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In-Depth Information
7.4 Encapsulation and Information Hiding
JavaScript does not have access modifiers such as public , protected , and
private . Additionally, the property attributes DontDelete and ReadOnly
are unavailable to us. As a consequence, the objects we've created so far consist
solely of public properties. In addition to being public, the objects and properties
are also mutable in any context because we are unable to freeze them. This means
our object's internals are open and available for modification by anyone, possibly
compromising the security and integrity of our objects.
When using constructors and their prototypes, it is common to pre-
fix properties with an underscore if they are intended to be private, i.e.,
this. _ privateProperty . Granted, this does not protect the properties in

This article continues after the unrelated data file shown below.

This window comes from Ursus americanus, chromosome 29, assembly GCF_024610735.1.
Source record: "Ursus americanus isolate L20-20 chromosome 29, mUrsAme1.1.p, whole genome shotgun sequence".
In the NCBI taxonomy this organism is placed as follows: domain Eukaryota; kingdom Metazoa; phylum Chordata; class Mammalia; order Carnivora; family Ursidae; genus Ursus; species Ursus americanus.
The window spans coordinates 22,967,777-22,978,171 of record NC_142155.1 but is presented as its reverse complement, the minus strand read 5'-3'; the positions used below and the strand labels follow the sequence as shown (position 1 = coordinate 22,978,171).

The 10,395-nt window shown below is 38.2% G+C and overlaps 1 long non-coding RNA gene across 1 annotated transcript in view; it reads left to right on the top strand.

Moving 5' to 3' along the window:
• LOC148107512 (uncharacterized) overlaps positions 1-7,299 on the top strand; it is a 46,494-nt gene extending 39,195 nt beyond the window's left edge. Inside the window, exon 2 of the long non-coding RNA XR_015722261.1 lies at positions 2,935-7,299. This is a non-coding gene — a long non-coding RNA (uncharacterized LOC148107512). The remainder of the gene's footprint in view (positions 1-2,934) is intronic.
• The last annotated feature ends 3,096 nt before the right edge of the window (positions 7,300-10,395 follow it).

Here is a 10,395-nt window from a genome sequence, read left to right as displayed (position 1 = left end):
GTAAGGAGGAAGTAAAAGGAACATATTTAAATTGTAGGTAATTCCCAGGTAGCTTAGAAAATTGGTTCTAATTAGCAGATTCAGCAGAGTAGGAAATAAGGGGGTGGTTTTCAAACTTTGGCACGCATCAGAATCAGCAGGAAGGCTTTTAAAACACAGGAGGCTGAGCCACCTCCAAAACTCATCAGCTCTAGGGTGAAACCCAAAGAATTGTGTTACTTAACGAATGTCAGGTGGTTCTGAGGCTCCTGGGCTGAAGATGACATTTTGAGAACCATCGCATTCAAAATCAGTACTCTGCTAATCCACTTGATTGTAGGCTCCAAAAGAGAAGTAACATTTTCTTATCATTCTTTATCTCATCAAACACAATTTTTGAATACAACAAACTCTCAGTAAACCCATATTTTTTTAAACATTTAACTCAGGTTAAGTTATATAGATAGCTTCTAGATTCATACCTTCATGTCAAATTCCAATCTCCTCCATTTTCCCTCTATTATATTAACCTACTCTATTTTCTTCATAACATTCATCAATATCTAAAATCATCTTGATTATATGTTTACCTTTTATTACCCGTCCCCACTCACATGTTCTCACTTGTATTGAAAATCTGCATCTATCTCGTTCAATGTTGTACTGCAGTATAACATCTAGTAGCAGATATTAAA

any way, but it may help users of your code understand which properties to stay
away from. We can improve the situation by turning to closures, which are capable
of producing a scope for which there is no public access.
7.4.1 Private Methods
By using closures, we can create private methods. Actually, they're more like pri-
vate functions , as attaching them to an object effectively makes them public. These
functions will be available to other functions defined in the same scope, but they
will not be available to methods added to the object or its prototype at a later stage.
Listing 7.41 shows an example.
Listing 7.41 Defining a private function
function Circle(radius) {
this.radius = radius;
(function (circleProto) {
// Functions declared in this scope are private, and only
// available to other functions declared in the same scope
function ensureValidRadius(radius) {
return radius >= 0;
function getRadius() {
return this.radius;
function setRadius(radius) {
if (ensureValidRadius(radius)) {
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